Microsoft has released a minor treasure trove of details this morning concerning their upcoming Xbox Series X, to include how the console will address input latency. Over on Xbox Wire, Microsoft shared a detailed report that broke down how the company aims to reduce input latency across the console, controller, and even the television itself. It’s a rather technical read, but it can be boiled down to a handful of simple points.
The Xbox Series X controller has been built with input latency in mind, abandoning the tried-and-true methods of yesterday for a new “Dynamic Latency Input (DLI)” delivery system. Essentially, older controllers collected and broadcast inputs in eight millisecond intervals, which meant rapid changes to analog inputs would sometimes go ignored if they didn’t make the most recent transmission window.
With the new Xbox Series X controller inputs will instead be delivered “just in time,” or right before the console asks for them. A game can pull every button, stick, or trigger change that occurred between broadcasts as well, further reducing latency. Microsoft has opted to keep their radio protocol for controllers, stating it provided more advantages than the alternatives.
The Xbox Series X console itself has “decoupled” the rendering pipeline from the latency pipeline, allowing them to work independently of one another. According to Microsoft, this means games can now track input states across every frame sent over HDMI, meaning developers no longer need to measure or tune end-to-end latency via the use of a high-speed camera. An second advantage that comes from this change is the Xbox Series X console itself can support 120 frames-per-second.
Microsoft has also spent time working with TV manufacturers and the HDMI consortium to ensure HDMI 2.1 standards supported these new features, and that they were included in TVs as early as last year (thus allowing more Xbox Series X owners access to these new bells-and-whistles without having to wait years after release for TVs to adopt these new standards). Things like Variable Refresh Rate (think G-Sync and FreeSync, where the display’s refresh rate is tied to a game’s framerate), automatic enabling of Game Mode on capable TVs (which dramatically reduces input latency as compared to normal display modes), and reduced frame transmission means even your TV will help cull the input clutter.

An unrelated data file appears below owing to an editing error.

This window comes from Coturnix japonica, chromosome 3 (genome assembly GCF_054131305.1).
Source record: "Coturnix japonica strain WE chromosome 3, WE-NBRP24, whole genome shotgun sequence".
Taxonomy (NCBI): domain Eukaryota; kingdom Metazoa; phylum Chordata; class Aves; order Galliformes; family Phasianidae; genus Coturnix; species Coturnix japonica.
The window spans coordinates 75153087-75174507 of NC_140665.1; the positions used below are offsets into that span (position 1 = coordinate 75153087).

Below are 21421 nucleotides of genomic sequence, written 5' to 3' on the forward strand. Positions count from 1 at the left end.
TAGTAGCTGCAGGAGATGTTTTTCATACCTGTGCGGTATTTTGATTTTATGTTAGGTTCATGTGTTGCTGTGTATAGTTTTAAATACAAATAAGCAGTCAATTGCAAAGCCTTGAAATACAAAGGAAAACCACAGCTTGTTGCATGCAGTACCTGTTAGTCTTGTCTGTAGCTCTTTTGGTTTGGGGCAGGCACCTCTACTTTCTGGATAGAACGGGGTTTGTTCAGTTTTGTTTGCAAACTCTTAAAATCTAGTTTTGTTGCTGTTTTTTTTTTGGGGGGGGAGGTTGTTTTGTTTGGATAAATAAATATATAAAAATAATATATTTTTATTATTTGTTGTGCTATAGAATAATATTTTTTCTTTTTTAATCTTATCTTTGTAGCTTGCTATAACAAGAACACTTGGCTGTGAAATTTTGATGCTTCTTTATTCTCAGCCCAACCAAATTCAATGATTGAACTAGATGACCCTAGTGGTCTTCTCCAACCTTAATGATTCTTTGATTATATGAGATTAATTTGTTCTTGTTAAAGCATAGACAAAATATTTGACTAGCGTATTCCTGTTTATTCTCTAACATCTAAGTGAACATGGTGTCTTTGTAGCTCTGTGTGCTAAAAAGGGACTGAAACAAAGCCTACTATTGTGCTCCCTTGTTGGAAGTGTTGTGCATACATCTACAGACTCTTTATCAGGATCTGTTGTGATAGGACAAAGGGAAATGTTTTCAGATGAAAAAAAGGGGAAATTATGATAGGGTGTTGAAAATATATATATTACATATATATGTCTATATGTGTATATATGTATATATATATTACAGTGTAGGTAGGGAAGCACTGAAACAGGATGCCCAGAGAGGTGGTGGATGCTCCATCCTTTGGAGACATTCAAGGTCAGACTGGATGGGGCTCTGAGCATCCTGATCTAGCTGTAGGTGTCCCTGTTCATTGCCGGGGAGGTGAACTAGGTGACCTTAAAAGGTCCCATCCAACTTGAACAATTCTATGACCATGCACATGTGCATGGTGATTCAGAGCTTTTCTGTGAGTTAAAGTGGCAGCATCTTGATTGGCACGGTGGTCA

Microsoft confirmed every Xbox Series X will come with an ultra high speed HDMI 2.1 cable, though it’s on gamers to purchase an HDMI 2.1 compatible display if they wish to take advantage of the TV features. The console and controller tweaks will work for everyone, regardless of the television the console in wired into.
The Xbox Wire article goes a little further into the details, so I recommend reading it if you enjoy knowing the nitty-gritty facts. Just considering their efforts to reduce input latency, add HDR support across all titles, and support ray-tracing it seems Microsoft is poised to dominate the technical side of the next console generation. It will be interesting to see how Sony counters this in the coming weeks and months, but right now it seems Microsoft isn’t keen on letting up on the gas.